Not about race. Not about color. Not about image. Not about style. Brian Ellerbe is about to be fired as Michigan’s basketball coach for two reasons and two reasons only. Wins and losses. The lack of the former and the preponderance of the latter.

Never mind what some people are saying, that four years is not enough of a chance, that he is being unfairly judged, that because he is black, that the administration did not hand him the same things to work with as his predecessors.

What nonsense. I suppose Michigan didn’t give him a full tank of gas to recruit. U-M shrank his locker room. U-M stuffed gum in his whistle.

Come on. The sad truth is, the only reason race is being raised as an issue in Ellerbe’s dismissal — which officially could be announced as early as today
— is that even supporters know he did such a meager job of coaching, there is no defending it on its own merits.

A 62-win, 60-loss record? A 10-win, 18-loss season? No postseason? Be fair now. Those numbers do not cut it. And race should not be brought up during Ellerbe’s firing, because it wasn’t brought up during his hiring.

When Ellerbe was handed the U-M reins back in 1997 — despite never having coached a game at Michigan — no one suggested that an African-American athletic director, Tom Goss, was giving preferential treatment to an African-American coach, Ellerbe, while ignoring a white assistant, Brian Dutcher, who had been in the program for a decade.

No one said it because it was inappropriate then. And it is inappropriate now. Ellerbe is out because U-M lost to Michigan State by 51 points last season, and because U-M lost to Duke by 43 this season, and because U-M was bounced from the Big Ten tournament in the first round last week and because U-M lost nearly twice as many as it won and because, for the second time in four years, the school that not so long ago was in back-to-back Final Fours, now doesn’t even rate a measly NIT invitation.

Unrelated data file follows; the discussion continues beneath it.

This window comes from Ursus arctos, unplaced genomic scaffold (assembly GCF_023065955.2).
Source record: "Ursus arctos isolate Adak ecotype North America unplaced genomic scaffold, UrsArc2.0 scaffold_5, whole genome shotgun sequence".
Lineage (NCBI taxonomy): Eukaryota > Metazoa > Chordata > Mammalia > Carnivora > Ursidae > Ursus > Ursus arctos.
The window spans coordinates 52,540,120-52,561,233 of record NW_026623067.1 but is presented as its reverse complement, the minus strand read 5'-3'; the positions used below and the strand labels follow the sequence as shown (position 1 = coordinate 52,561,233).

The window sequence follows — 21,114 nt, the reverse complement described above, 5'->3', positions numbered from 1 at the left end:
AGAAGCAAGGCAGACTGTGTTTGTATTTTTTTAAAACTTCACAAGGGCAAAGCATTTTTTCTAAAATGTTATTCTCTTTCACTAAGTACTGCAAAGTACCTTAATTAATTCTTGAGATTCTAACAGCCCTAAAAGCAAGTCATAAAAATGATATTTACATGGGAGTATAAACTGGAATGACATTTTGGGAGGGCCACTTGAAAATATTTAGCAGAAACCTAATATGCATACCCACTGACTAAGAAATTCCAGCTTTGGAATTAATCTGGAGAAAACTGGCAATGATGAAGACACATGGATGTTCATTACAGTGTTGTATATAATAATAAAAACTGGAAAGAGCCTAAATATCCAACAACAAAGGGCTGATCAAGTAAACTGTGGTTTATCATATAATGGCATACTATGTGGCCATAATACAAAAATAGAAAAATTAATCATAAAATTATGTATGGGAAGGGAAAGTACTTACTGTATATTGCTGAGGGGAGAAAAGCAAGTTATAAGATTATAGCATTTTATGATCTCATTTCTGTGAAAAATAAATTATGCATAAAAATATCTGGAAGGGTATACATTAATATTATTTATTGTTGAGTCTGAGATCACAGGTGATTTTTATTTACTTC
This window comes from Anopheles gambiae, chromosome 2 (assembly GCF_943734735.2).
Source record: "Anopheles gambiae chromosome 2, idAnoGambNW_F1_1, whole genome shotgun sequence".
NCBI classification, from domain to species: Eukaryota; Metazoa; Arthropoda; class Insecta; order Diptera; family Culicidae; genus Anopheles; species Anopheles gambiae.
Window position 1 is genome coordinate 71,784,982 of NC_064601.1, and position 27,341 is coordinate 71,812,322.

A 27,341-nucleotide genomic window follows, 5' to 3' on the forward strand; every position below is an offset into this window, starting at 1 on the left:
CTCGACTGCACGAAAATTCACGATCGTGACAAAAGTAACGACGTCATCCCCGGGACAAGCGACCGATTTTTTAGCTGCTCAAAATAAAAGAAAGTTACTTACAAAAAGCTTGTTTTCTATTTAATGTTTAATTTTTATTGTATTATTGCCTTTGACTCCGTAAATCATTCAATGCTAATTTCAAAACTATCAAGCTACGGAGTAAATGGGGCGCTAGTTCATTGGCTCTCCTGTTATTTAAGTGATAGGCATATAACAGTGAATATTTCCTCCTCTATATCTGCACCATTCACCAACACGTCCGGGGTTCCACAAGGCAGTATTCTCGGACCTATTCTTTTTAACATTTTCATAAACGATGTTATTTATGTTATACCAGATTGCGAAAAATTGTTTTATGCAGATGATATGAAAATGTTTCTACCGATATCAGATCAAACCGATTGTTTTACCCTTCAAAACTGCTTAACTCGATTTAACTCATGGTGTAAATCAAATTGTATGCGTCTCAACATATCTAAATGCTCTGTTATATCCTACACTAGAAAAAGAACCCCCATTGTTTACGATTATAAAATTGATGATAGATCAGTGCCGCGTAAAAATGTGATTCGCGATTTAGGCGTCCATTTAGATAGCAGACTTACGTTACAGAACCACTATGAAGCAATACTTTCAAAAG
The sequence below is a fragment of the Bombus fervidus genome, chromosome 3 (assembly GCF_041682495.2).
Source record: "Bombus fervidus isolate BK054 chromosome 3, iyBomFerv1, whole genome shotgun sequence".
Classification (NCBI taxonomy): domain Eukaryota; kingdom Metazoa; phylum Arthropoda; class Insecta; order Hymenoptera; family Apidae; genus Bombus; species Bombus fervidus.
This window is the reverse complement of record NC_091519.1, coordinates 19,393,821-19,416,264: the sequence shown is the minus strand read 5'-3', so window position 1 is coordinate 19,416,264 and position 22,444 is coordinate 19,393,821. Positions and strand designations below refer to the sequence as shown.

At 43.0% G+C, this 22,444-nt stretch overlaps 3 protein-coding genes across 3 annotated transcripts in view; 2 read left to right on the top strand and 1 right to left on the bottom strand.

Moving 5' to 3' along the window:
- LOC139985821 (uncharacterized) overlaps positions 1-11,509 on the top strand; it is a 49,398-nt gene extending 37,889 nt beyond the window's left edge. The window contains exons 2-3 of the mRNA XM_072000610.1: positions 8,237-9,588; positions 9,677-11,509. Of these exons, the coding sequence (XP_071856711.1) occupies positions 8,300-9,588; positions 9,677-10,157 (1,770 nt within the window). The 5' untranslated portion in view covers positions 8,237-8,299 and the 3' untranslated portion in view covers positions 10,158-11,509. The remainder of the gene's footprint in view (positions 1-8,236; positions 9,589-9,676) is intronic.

Ellerbe could be purple and polka-dotted. With a record like that, he would still be fired.

How he got started

Now, it is true, he came in under strange conditions. Steve Fisher was axed just before the start of the 1997-98 season. The then-34-year-old Ellerbe, who had been hired by U-M during that off-season (after being forced out as head coach at Loyola, Md.), was one of the few options available to Goss so late in the game. Dutcher, in Goss’ mind, had too much of Fisher’s stench on him. Goss wanted someone who would be loyal to him, and who would stand for the “core values” that Goss spent every five minutes talking about.

Those core values were about academics, behavior and accountability. Ellerbe seemed willing to comply. So Goss stuck with him. The program bumped along. But when Ellerbe won the inaugural Big Ten tournament that season and earned an NCAA appearance, Goss removed his interim tag and signed him on for a real deal.

And that was the last real high point of Ellerbe’s career.

From then on, things have slipped, slid and gone astray. While Michigan State was becoming a juggernaut just up the road, Michigan was drooping like a dying willow, losing recruits as well as roster players. The Jamal Crawford chapter was embarrassing, but it also showed the dangers of relying on out-of-state recruiting, where your information and background checks are never as reliable. No one twisted Ellerbe’s arm in recruiting Crawford. He went for star power. He got burned.